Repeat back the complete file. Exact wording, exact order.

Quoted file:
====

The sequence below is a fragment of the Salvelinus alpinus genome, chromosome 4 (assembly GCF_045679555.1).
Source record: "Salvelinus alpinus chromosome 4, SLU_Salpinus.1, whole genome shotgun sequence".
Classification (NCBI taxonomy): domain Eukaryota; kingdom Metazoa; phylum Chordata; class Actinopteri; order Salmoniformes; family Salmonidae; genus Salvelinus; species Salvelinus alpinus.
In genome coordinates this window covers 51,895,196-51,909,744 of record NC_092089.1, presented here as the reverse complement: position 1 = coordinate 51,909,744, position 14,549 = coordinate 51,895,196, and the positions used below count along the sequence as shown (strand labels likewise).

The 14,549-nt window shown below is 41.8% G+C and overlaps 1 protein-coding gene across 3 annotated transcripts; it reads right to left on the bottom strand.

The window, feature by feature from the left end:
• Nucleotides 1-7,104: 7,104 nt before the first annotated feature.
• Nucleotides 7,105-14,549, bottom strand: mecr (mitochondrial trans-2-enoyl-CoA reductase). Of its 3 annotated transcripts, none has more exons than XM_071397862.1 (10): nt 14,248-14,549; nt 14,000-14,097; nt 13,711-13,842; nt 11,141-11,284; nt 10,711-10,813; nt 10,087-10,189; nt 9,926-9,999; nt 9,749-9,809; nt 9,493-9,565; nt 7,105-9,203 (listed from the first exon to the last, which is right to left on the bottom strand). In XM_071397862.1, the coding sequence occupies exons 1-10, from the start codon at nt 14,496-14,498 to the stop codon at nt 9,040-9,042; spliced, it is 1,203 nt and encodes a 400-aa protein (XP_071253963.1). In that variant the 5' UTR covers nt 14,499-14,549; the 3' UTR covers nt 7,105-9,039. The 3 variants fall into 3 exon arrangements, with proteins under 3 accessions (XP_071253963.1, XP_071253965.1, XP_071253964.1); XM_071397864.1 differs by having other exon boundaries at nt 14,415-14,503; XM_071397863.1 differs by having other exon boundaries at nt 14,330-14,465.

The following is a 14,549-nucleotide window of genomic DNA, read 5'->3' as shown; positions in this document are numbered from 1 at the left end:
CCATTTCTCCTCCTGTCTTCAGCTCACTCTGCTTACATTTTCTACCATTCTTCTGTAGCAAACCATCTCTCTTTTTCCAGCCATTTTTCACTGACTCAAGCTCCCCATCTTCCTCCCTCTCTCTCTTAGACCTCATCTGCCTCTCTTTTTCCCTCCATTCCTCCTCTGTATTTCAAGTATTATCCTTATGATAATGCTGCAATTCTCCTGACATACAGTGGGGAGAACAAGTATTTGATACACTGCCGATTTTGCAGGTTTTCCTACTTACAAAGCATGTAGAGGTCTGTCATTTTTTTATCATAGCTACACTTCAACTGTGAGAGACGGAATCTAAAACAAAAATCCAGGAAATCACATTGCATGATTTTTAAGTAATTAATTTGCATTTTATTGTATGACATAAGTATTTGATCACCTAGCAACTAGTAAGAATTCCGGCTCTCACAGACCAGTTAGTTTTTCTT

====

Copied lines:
The sequence below is a fragment of the Salvelinus alpinus genome, chromosome 4 (assembly GCF_045679555.1).
Source record: "Salvelinus alpinus chromosome 4, SLU_Salpinus.1, whole genome shotgun sequence".
Classification (NCBI taxonomy): domain Eukaryota; kingdom Metazoa; phylum Chordata; class Actinopteri; order Salmoniformes; family Salmonidae; genus Salvelinus; species Salvelinus alpinus.
In genome coordinates this window covers 51,895,196-51,909,744 of record NC_092089.1, presented here as the reverse complement: position 1 = coordinate 51,909,744, position 14,549 = coordinate 51,895,196, and the positions used below count along the sequence as shown (strand labels likewise).

The 14,549-nt window shown below is 41.8% G+C and overlaps 1 protein-coding gene across 3 annotated transcripts; it reads right to left on the bottom strand.

The window, feature by feature from the left end:
• Nucleotides 1-7,104: 7,104 nt before the first annotated feature.
• Nucleotides 7,105-14,549, bottom strand: mecr (mitochondrial trans-2-enoyl-CoA reductase). Of its 3 annotated transcripts, none has more exons than XM_071397862.1 (10): nt 14,248-14,549; nt 14,000-14,097; nt 13,711-13,842; nt 11,141-11,284; nt 10,711-10,813; nt 10,087-10,189; nt 9,926-9,999; nt 9,749-9,809; nt 9,493-9,565; nt 7,105-9,203 (listed from the first exon to the last, which is right to left on the bottom strand). In XM_071397862.1, the coding sequence occupies exons 1-10, from the start codon at nt 14,496-14,498 to the stop codon at nt 9,040-9,042; spliced, it is 1,203 nt and encodes a 400-aa protein (XP_071253963.1). In that variant the 5' UTR covers nt 14,499-14,549; the 3' UTR covers nt 7,105-9,039. The 3 variants fall into 3 exon arrangements, with proteins under 3 accessions (XP_071253963.1, XP_071253965.1, XP_071253964.1); XM_071397864.1 differs by having other exon boundaries at nt 14,415-14,503; XM_071397863.1 differs by having other exon boundaries at nt 14,330-14,465.

The following is a 14,549-nucleotide window of genomic DNA, read 5'->3' as shown; positions in this document are numbered from 1 at the left end:
CCATTTCTCCTCCTGTCTTCAGCTCACTCTGCTTACATTTTCTACCATTCTTCTGTAGCAAACCATCTCTCTTTTTCCAGCCATTTTTCACTGACTCAAGCTCCCCATCTTCCTCCCTCTCTCTCTTAGACCTCATCTGCCTCTCTTTTTCCCTCCATTCCTCCTCTGTATTTCAAGTATTATCCTTATGATAATGCTGCAATTCTCCTGACATACAGTGGGGAGAACAAGTATTTGATACACTGCCGATTTTGCAGGTTTTCCTACTTACAAAGCATGTAGAGGTCTGTCATTTTTTTATCATAGCTACACTTCAACTGTGAGAGACGGAATCTAAAACAAAAATCCAGGAAATCACATTGCATGATTTTTAAGTAATTAATTTGCATTTTATTGTATGACATAAGTATTTGATCACCTAGCAACTAGTAAGAATTCCGGCTCTCACAGACCAGTTAGTTTTTCTT